Govt. to issue bar licenses once alcohol reduction policy is ready

The health ministry is preparing the new policy on the reduction of the harmful use of alcohol

The economic affairs ministry will issue bar licenses once the new policy on the reduction of harmful use of alcohol, which is being prepared by the health ministry, is ready, according to Economic Affairs Minister Loknath Sharma.

“We are waiting for the new policy on the reduction of harmful use of alcohol so that the demand and supply side are simulated together,” Lyonpo said.

According to the minister, the Ministry of Economic Affairs (MoEA) has proposed lifting the ban on the issuance of new bar licenses based on feedback and situational analysis with numerous cases of illegal bar outlets hiring, leasing and trading bar licenses.

He said the reason for proposing the lifting of the ban was because of the rise in the number of illegal alcohol sales.

“People were willing to purchase bar licenses illegally for Nu 600,000 to Nu 800,000 when the actual fee ranges from Nu 5,000 to Nu 15,000,” Lyonpo said.

Meanwhile, the issuing of bar licenses was stopped in 2010 for the well-being of people’s health. Nevertheless, the policy of prohibiting bar licenses was not proven to be effective as the ministry’s analysis revealed no trace of alcohol reduction.

According to Lyonpo Loknath Sharma, the ministry is aware of the problem and had already proposed lifting the ban.

Meanwhile, the reduction of harmful use of alcohol policy aims to enhance the country’s health, social and economic conditions by avoiding and reducing harmful alcohol usage.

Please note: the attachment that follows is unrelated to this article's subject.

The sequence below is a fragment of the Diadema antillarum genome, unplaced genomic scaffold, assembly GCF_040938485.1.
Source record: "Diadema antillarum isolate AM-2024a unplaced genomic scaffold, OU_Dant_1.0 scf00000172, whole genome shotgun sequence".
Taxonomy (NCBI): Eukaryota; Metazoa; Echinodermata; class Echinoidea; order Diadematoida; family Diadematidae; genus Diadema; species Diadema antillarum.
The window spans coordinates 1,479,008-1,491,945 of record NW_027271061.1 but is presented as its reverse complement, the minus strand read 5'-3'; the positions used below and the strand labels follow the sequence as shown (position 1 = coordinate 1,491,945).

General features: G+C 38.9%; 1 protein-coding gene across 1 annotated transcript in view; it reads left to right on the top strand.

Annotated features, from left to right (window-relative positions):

“However, to stop people from drinking, it is not necessary to ban a license that might only encourage illegal sale, irresponsible drinking and unethical business approach,” Lyonpo said, adding that he understands the impact of alcohol and does not encourage alcohol use and maintains that drinking is injurious to health.

Lyonpo also said that the ban has affected mostly the people who wanted to run businesses like restaurants or similar small eating places, including the bars. Those who have bar licenses, but do not operate businesses are being hugely benefited.

“The case of hiring and lease is becoming widespread, and with fronting provision in the penal code, innocent small enterprises might fall victim to the provision,” Lyonpo said. 

Meanwhile, the ministry has issued about 4,500 bar licenses, about 600 retail liquor shops licenses and 196 liquor wholesalers’ licenses in the country as of now.

Further, the minister said some restaurants and bars in Thimphu still run their businesses without bar licenses.

“The banning of licenses in 2010 was due to too many alcohol-related cases and since the strategy has not worked, the ministry issued the license again after a decade of trial. But the health policy will come up with some other measures to decrease the consumption of alcohol,” he added.

Lyonpo said that around 30 bar licenses in 2020 and about 10 bar licenses in 2021 have been issued for hotels.

Meanwhile, a bar owner, who wishes to remain anonymous, said for the last seven years he has been paying Nu 5,000 – Nu 7,500 as a hiring charge every month for a bar license. He pays the tax and renews the license on his own.

Tshering Pelden from Thimphu